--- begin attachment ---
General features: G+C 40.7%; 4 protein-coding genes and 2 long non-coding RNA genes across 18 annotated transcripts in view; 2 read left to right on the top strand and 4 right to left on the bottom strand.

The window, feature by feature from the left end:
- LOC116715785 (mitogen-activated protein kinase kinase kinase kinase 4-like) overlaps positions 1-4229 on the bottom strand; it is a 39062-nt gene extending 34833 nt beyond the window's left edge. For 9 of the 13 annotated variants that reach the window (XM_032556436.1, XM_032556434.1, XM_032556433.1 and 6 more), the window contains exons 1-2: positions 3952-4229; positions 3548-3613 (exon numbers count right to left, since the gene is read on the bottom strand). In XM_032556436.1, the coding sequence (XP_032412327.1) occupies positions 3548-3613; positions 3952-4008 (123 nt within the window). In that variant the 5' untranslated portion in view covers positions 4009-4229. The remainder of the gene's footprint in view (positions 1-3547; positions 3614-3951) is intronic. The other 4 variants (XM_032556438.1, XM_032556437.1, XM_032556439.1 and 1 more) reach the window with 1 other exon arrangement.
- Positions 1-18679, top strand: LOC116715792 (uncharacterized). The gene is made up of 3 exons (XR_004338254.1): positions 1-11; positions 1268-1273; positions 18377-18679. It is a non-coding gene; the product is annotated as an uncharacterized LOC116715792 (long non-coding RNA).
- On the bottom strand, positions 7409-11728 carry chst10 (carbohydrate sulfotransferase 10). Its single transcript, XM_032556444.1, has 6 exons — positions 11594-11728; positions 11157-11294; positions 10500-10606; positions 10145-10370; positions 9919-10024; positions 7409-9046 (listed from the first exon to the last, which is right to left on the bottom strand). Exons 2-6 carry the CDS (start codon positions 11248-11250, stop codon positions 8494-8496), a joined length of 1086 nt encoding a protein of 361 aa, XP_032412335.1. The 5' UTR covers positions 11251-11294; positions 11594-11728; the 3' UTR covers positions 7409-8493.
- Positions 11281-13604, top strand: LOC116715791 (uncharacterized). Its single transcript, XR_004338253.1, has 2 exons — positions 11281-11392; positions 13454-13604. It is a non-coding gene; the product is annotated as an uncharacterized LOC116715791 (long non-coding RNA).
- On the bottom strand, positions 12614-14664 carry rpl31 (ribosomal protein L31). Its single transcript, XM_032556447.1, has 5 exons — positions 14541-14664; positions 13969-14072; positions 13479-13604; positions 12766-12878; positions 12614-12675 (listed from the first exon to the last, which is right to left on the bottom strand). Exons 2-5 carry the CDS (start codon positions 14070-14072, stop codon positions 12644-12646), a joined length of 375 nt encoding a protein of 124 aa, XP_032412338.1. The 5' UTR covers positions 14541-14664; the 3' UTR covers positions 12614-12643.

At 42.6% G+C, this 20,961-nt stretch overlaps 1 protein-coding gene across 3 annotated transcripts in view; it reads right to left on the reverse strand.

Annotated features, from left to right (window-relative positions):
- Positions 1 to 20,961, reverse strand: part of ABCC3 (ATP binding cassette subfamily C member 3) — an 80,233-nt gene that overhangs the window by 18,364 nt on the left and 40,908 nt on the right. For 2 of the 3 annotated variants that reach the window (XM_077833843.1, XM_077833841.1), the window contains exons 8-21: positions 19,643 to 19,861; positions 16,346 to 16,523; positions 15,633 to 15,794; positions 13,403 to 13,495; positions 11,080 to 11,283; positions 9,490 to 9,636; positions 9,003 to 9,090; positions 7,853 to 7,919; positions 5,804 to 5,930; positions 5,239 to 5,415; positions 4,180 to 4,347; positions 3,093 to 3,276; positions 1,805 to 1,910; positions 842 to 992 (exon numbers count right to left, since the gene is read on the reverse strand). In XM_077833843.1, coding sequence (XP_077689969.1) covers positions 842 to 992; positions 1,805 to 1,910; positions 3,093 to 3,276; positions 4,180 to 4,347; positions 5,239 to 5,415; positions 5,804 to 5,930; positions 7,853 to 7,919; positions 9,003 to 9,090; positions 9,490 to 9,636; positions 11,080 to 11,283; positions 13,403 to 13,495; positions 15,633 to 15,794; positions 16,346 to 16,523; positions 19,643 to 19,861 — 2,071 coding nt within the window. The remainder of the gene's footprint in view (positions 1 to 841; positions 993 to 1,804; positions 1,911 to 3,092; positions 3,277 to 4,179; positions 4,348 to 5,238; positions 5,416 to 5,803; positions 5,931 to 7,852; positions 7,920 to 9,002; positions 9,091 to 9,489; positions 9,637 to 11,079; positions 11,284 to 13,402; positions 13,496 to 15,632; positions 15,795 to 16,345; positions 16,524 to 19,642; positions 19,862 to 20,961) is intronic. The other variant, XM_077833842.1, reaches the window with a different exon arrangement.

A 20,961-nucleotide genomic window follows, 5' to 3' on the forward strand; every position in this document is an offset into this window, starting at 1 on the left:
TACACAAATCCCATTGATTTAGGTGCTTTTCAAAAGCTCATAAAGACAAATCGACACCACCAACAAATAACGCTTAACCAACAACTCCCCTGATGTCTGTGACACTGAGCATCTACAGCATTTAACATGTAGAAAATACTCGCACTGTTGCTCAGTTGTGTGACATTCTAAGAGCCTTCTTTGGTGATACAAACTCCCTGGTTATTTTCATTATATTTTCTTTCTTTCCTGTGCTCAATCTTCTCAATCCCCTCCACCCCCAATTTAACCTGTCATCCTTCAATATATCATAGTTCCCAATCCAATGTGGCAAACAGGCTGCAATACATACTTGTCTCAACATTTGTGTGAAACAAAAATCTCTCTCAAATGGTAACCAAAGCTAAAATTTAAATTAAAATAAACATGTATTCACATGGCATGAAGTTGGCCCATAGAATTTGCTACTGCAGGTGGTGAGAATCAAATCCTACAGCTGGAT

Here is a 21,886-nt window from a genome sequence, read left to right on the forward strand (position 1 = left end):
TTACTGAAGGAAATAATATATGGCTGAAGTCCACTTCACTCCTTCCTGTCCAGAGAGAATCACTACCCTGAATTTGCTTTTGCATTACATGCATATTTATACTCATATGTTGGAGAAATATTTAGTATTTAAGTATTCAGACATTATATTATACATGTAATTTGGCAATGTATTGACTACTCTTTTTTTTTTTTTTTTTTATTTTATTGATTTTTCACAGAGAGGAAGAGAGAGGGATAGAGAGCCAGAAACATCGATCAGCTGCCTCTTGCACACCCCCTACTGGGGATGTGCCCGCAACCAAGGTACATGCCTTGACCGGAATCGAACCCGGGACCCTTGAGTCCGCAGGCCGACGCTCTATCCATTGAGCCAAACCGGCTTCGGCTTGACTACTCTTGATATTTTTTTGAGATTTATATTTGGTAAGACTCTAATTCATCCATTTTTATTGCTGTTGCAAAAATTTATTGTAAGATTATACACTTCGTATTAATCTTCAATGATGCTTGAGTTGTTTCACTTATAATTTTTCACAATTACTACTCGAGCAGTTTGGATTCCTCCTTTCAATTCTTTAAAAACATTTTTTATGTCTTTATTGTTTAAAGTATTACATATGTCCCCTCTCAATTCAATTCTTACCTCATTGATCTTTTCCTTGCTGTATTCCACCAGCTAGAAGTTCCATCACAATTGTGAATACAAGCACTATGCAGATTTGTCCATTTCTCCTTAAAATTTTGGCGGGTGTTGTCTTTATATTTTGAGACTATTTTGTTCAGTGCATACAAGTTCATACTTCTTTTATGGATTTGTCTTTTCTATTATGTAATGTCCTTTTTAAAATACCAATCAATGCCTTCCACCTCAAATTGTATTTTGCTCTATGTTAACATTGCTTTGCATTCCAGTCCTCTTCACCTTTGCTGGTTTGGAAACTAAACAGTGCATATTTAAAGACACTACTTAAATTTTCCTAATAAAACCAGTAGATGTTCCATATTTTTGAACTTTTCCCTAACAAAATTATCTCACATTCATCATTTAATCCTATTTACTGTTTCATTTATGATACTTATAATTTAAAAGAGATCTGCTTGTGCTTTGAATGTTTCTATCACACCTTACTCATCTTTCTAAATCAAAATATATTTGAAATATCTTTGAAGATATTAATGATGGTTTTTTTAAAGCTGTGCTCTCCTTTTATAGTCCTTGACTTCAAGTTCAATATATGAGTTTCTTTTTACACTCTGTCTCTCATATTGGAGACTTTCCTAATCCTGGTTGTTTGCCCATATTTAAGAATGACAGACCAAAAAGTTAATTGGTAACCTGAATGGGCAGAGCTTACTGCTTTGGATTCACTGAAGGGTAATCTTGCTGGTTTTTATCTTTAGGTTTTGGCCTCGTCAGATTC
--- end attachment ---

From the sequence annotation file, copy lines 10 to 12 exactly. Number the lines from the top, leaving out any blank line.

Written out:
- Positions 1 to 20,961, reverse strand: part of ABCC3 (ATP binding cassette subfamily C member 3) — an 80,233-nt gene that overhangs the window by 18,364 nt on the left and 40,908 nt on the right. For 2 of the 3 annotated variants that reach the window (XM_077833843.1, XM_077833841.1), the window contains exons 8-21: positions 19,643 to 19,861; positions 16,346 to 16,523; positions 15,633 to 15,794; positions 13,403 to 13,495; positions 11,080 to 11,283; positions 9,490 to 9,636; positions 9,003 to 9,090; positions 7,853 to 7,919; positions 5,804 to 5,930; positions 5,239 to 5,415; positions 4,180 to 4,347; positions 3,093 to 3,276; positions 1,805 to 1,910; positions 842 to 992 (exon numbers count right to left, since the gene is read on the reverse strand). In XM_077833843.1, coding sequence (XP_077689969.1) covers positions 842 to 992; positions 1,805 to 1,910; positions 3,093 to 3,276; positions 4,180 to 4,347; positions 5,239 to 5,415; positions 5,804 to 5,930; positions 7,853 to 7,919; positions 9,003 to 9,090; positions 9,490 to 9,636; positions 11,080 to 11,283; positions 13,403 to 13,495; positions 15,633 to 15,794; positions 16,346 to 16,523; positions 19,643 to 19,861 — 2,071 coding nt within the window. The remainder of the gene's footprint in view (positions 1 to 841; positions 993 to 1,804; positions 1,911 to 3,092; positions 3,277 to 4,179; positions 4,348 to 5,238; positions 5,416 to 5,803; positions 5,931 to 7,852; positions 7,920 to 9,002; positions 9,091 to 9,489; positions 9,637 to 11,079; positions 11,284 to 13,402; positions 13,496 to 15,632; positions 15,795 to 16,345; positions 16,524 to 19,642; positions 19,862 to 20,961) is intronic. The other variant, XM_077833842.1, reaches the window with a different exon arrangement.

A 20,961-nucleotide genomic window follows, 5' to 3' on the forward strand; every position in this document is an offset into this window, starting at 1 on the left:
TACACAAATCCCATTGATTTAGGTGCTTTTCAAAAGCTCATAAAGACAAATCGACACCACCAACAAATAACGCTTAACCAACAACTCCCCTGATGTCTGTGACACTGAGCATCTACAGCATTTAACATGTAGAAAATACTCGCACTGTTGCTCAGTTGTGTGACATTCTAAGAGCCTTCTTTGGTGATACAAACTCCCTGGTTATTTTCATTATATTTTCTTTCTTTCCTGTGCTCAATCTTCTCAATCCCCTCCACCCCCAATTTAACCTGTCATCCTTCAATATATCATAGTTCCCAATCCAATGTGGCAAACAGGCTGCAATACATACTTGTCTCAACATTTGTGTGAAACAAAAATCTCTCTCAAATGGTAACCAAAGCTAAAATTTAAATTAAAATAAACATGTATTCACATGGCATGAAGTTGGCCCATAGAATTTGCTACTGCAGGTGGTGAGAATCAAATCCTACAGCTGGAT